2 May 2018 - NPWJ News Digest on International Criminal Justice

Articles

Appeals Court to Hear Recusal Motion for Judge in Molina Theissen Case on Wednesday
By International Justice Monitor , 02 May 2018

On Wednesday, the High Risk Appellate Court will hear the recusal motion presented by the defense lawyers of Benedicto Lucas Garcia, Manuel Callejas y Callejas, Francisco Gordillo Martínez, Edilberto Letona Linares, and Hugo Zaldaña Rojas against Judge Pablo Xitumul. Judge Xitumul is the President of High Risk Court “C,” which is hearing the Molina Theissen case. Five senior military officials face charges of crimes against humanity and aggravated sexual violation against Emma Molina Theissen; three of the officials also face charges for the enforced disappearance of Emma’s 14-year-old brother Marco Antonio in 1981. The five officials were detained on January 6, 2016, and in March 2017, the preliminary judge determined that there was sufficient evidence to send them to trial. The public trial started in Guatemala City on March 1 of this year.

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Rwanda's Paul Kagame Accuses the International Criminal Court of Being "A Court to Try Africans, Not People From Across the World"
by All Africa, Kylie Kiunguyu, 02 May 2018

Rwanda is one of the African countries that is not party to the Rome Statute and President Kagame has criticised the International Criminal Court for being a "fraudulent institution" that has become a tool for controlling Africa. Following his 2017 joint venture with Sudanese President Omar Bashir to confront the International Criminal Court (ICC), Rwandan President Paul Kagame has repeated his harsh criticism of that court for what he says is an open bias against Africa. In an interview with Al Jazeera, Kagame has said that the court has failed to dispense justice anywhere else.

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2017 was deadliest year on record for Colombian human rights defenders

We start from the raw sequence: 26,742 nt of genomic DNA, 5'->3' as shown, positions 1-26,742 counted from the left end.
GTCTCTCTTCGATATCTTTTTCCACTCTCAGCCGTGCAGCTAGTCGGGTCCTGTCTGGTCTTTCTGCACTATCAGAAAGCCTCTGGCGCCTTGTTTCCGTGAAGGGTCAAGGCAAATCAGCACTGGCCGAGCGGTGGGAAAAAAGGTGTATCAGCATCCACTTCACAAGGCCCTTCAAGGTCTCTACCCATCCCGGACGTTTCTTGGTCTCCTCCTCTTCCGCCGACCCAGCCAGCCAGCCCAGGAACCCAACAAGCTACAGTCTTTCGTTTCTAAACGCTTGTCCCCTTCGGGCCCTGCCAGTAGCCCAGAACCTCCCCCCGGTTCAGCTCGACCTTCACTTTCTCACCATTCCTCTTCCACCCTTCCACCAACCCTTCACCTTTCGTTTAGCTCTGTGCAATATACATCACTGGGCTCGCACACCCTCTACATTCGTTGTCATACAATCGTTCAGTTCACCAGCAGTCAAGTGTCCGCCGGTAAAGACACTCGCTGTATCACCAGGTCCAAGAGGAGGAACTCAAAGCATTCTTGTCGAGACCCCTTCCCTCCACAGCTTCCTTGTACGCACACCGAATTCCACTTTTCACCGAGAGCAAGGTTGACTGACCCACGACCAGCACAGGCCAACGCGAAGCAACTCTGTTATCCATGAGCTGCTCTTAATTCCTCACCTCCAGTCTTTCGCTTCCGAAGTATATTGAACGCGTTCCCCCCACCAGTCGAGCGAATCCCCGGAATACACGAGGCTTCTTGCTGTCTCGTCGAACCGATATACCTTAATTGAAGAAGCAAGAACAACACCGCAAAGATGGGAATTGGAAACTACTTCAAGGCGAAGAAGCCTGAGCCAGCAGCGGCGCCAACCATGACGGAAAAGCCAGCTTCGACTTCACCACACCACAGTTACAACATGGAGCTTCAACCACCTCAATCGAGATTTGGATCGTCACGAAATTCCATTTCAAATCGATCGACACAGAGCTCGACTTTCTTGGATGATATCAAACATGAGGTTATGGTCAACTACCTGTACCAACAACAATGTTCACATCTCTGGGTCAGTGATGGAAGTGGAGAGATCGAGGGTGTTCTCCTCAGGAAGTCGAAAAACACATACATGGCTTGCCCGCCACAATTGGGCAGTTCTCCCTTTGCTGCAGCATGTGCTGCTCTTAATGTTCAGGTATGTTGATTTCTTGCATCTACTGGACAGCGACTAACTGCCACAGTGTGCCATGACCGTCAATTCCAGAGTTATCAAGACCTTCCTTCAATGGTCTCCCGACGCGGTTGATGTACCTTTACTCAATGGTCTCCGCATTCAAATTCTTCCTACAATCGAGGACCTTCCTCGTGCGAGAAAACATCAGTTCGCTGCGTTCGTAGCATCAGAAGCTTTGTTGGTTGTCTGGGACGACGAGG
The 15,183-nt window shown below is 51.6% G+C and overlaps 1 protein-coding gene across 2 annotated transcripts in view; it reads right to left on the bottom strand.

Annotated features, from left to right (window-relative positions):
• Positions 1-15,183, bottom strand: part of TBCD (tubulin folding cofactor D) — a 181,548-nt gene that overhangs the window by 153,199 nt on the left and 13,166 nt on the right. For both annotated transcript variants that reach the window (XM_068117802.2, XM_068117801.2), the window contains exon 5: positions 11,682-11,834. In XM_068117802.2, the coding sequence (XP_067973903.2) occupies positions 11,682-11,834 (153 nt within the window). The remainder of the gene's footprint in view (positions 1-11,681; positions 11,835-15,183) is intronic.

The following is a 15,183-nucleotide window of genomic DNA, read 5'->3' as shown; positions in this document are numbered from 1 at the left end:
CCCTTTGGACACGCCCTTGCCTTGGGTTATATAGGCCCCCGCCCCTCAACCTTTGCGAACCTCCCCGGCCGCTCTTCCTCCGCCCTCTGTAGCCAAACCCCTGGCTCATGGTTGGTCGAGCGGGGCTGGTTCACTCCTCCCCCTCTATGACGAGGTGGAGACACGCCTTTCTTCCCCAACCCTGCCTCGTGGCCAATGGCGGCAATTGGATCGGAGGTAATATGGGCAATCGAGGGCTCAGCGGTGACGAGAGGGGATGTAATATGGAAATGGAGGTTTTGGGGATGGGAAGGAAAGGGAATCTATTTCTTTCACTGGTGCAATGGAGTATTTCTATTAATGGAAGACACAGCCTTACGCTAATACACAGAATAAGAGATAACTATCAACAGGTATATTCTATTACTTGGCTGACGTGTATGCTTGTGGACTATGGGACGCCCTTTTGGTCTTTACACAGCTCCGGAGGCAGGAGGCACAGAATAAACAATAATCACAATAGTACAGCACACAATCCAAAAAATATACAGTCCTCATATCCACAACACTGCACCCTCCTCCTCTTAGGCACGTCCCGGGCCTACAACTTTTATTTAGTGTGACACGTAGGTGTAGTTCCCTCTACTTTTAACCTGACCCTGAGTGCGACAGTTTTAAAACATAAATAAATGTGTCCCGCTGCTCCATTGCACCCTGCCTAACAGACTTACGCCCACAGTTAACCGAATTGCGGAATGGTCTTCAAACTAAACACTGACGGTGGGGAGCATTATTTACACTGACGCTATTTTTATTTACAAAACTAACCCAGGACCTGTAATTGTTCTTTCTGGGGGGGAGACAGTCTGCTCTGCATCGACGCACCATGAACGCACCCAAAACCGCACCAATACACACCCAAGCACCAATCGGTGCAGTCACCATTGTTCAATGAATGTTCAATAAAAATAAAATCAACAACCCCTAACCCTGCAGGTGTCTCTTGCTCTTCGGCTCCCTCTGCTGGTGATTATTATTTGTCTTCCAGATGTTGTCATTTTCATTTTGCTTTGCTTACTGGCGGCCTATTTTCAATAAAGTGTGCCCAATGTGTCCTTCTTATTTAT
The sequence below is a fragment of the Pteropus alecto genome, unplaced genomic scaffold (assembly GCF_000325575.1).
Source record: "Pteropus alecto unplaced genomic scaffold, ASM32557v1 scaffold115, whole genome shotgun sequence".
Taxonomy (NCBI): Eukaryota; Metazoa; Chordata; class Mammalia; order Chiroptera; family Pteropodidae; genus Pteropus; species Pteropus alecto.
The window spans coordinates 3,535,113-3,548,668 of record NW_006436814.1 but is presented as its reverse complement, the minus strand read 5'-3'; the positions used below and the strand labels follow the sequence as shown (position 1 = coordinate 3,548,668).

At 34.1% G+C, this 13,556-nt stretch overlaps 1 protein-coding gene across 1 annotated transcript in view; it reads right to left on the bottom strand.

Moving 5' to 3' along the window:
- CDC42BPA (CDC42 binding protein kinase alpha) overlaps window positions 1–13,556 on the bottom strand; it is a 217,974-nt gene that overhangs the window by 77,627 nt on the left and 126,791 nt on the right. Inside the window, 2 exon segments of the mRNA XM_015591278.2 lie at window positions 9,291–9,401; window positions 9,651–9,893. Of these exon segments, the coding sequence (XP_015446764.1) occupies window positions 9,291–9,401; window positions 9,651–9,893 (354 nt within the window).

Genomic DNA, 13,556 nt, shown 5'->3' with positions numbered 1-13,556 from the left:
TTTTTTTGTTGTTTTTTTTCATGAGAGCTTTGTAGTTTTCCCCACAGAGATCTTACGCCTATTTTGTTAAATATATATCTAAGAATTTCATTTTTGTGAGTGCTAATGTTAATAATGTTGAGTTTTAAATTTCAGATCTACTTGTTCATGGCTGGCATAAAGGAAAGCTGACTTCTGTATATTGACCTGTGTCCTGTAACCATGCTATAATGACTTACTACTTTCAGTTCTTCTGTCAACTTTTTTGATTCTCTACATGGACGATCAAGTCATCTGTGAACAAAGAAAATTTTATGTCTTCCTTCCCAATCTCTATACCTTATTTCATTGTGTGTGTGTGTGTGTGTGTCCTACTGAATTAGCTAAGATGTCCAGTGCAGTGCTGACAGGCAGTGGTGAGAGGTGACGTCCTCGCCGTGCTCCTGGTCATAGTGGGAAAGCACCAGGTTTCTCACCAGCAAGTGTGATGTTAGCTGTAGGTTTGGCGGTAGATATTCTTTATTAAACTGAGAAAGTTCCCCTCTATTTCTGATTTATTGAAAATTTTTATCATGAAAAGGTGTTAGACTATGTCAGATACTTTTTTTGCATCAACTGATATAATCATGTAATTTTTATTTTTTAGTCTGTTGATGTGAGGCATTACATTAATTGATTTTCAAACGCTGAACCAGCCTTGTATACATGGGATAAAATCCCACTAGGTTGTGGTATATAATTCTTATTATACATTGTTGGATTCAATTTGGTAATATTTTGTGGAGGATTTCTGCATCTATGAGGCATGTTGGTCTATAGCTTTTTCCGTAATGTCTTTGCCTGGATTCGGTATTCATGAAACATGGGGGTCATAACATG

by the Guardian, 01 May 2018

Killings of human rights defenders in Colombia, many of them by hit men or “sicarios”, have soared since the accord was signed, according to evidence submitted by rights groups to the international criminal court. Last year, the first full year of peace in Colombia after half a century of conflict, was the deadliest on record for human rights defenders, with 121 killed, compared with 60 killings in 2016.Human rights groups, which documented 609 killings of right defenders from 1 November 2002 to September 2017 in the country, say the Colombian government is failing to investigate the crimes properly. They are urging the ICC to open a formal investigation.

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US team probing alleged atrocities against Rohingya
by the Straits Times, 27 Apr 2018

WASHINGTON/COX'S BAZAR (Bangladesh) - The US government is conducting an intensive examination of alleged atrocities against Myanmar's Rohingya Muslims, in an investigation that could be used to prosecute Myanmar's military for crimes against humanity, US officials say. The undertaking, led by the State Department, has involved more than a thousand interviews of Rohingya men and women in refugee camps in neighbouring Bangladesh, where almost 700,000 Rohingya have fled after a military crackdown last year in Myanmar's north-western Rakhine state, two US officials said. The work is modelled on a US forensic investigation of mass atrocities in Sudan's Darfur region in 2004, which led to a US declaration of genocide that culminated in economic sanctions against the Sudanese government.

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